1. A brilliant house and garden design, certainly the best in Harcourt Street and in Hawthorn by architect John Beswicke. Significant architecturally for its flamboyant interpretation in pre Queen anne form of Beswicke's developing standard mansion house plan.
2. Architecturally and historically significant as the oldest, largely unaltered, Beswicke mansion in the Harcourt Street Precinct of State significance. Possibly additionally significant individually (examination required).
3. Significant for the substantially intact garden form, which combines with the house to provide an excellent picture of the intentions of Beswicke's grand scheme for Harcourt Street.
4. Significant for its substantial contribution to the Harcourt Street mansion house precinct.
HO151 Harcourt Street Precinct, Hawthorn
The Harcourt Street Precinct, Hawthorn, is an area of heritage significance for the following reasons:
- Harcourt Street features a concentration of nineteenth century mansions of a high level of design, a number of which retain expansive grounds.
-The mansion houses are interspersed with series of distinctive and substantial Federation designs, and interwar houses in Tudor and related modes.
- The southern part of the precinct is notable for smaller middle class houses on Rathmines Road, Auburn Road, some with miniature arched tower-form porches of a type occasionally seen in Canterbury and Kew. These are accompanied by broad single-fronted, single-storey verandahed Italianate middle-class housing in Bayview Avenue and Molesworth Street. This stock is largely intact, usually with stonepatterned timber facades or polychrome brickwork, often with mature gardens and sometimes with original fencing.
- The mansion designs by the noted architect John Beswicke, in an Italianate mode that complemented his designs for Hawthorn and Camberwell Town Halls and the Glenferrie and Auburn shopping centres. The south and west end has similarly vigorous and distinctive designs by a later generation of architects, as well as the Auburn Primary School at 51 Rathmines Road, built in stages from 1890.
-The character of the area is enhanced and rendered distinctive by broad kerbside lawns and mature street trees, arching over Harcourt Street and Higham Road within the precinct boundaries. The William Angliss Reserve, adjacent to the precinct at its east end, visibly separates the precinct from neighbouring areas and reinforces its garden character.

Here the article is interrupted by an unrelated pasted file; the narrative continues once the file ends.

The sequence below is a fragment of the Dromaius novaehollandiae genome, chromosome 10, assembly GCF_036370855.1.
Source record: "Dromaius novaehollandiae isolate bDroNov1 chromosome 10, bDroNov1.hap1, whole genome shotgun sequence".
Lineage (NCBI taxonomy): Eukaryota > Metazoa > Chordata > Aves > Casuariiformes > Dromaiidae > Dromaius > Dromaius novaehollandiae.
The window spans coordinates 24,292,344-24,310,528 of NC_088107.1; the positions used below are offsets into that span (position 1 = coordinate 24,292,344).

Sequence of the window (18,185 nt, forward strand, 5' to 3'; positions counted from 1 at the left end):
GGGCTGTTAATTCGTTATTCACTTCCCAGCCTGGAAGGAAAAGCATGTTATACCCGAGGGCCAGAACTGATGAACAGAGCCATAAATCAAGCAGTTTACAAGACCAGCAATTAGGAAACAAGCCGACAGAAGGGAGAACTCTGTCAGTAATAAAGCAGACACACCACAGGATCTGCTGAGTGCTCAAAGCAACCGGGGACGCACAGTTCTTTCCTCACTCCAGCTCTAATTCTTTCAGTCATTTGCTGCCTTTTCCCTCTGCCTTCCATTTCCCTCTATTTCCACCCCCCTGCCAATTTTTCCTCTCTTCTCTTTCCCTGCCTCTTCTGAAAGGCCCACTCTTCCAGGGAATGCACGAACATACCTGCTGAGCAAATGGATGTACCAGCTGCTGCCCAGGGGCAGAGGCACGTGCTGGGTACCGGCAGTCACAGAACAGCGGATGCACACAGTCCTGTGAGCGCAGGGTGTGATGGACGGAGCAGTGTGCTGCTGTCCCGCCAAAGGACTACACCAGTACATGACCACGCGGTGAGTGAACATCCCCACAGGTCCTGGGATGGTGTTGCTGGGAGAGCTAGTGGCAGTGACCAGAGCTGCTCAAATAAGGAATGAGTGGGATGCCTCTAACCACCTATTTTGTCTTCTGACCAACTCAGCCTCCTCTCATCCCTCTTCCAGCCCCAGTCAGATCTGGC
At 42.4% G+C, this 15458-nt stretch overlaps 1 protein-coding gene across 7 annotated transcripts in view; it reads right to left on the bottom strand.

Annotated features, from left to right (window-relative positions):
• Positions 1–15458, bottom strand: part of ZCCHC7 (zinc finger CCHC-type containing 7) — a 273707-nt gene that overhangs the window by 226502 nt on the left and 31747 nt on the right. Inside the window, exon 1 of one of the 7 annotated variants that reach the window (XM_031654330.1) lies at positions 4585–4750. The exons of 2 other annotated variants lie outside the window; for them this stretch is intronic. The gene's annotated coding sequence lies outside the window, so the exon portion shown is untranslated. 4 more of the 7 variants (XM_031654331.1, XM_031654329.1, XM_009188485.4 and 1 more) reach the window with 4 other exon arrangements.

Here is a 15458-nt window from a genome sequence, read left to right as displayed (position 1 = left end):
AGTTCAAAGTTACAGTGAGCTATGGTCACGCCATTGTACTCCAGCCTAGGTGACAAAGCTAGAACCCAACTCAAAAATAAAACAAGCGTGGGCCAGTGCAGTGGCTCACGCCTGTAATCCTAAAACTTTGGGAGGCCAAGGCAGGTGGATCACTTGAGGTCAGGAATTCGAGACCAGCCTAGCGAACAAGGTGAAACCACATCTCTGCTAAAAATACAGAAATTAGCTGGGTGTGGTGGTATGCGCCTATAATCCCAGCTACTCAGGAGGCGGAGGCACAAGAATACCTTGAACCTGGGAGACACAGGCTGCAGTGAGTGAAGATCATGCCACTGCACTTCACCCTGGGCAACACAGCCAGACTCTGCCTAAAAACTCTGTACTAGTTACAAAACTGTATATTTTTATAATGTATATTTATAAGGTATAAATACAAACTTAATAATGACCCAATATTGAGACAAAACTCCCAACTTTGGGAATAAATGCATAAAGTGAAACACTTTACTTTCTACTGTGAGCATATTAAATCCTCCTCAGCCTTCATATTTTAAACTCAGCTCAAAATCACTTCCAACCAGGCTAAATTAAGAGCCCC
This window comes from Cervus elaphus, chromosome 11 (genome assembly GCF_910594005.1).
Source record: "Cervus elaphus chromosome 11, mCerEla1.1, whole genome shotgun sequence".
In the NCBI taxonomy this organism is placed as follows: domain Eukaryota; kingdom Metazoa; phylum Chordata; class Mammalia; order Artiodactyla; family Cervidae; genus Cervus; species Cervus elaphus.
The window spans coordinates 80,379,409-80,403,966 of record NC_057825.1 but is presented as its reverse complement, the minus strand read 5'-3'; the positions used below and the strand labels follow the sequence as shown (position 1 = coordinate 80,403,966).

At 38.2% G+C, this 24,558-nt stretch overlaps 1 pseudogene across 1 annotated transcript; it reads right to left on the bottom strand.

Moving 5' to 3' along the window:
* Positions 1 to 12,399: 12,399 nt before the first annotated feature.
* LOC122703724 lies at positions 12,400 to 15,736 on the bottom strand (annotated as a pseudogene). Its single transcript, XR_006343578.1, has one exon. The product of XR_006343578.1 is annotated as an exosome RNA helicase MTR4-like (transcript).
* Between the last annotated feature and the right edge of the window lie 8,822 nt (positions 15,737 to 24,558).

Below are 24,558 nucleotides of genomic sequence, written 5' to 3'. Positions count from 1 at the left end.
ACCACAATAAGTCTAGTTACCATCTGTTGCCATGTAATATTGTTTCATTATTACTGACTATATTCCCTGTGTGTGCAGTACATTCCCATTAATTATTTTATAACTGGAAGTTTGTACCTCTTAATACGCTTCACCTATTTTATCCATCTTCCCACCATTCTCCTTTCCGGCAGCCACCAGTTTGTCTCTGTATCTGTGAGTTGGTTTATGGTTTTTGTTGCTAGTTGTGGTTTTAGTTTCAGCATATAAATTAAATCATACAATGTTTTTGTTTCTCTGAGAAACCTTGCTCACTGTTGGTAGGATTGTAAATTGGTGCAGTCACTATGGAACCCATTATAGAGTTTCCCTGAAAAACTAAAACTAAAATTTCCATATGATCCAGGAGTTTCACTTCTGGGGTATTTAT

This building appears to be the best and most intact specimen of John- Beswicke's work. The polygonal section and the introduction of a diagonal emphasis presage one of the most prevalent characteristics of Australian Queen Anne or Federation Style architecture. It is not unique in this, but it is a good example of the tendency for the general principles of asymmetrical picturesque composition as developed in Britain to be translated into a more stereotyped (but sometimes more fantastic) corner tower form late in the century, especially in some examples of the American Stick Style. The translation of this corner emphasis back into red brick and tile and into single storey dwellings, was to be a major element in our own Federation Style.
In " Rotha" the diagonal emphasis is not fully developed because a smaller turret at the other end of the facade provides some balance to it. The polygonal section is interesting because of the bold placing of the chimney on what one would expect to be the main side, thus blinding it; also for the elaborate series of gables with elaborate decorative carpentry work of English late mediaeval inspiration. The smaller turret has a candlesnuffer roof with a slight bellcast profile, and some of the main roof ridging, notably on the low section to the east, retains its wrought iron finials and decorative cresting.
The front fence appears to still be of the original Victorian brick and the front garden retains most of the original details of its layout, modified mainly by the asphalt sealing of the driveway and the loss of some of its small visual landscape tricks and details.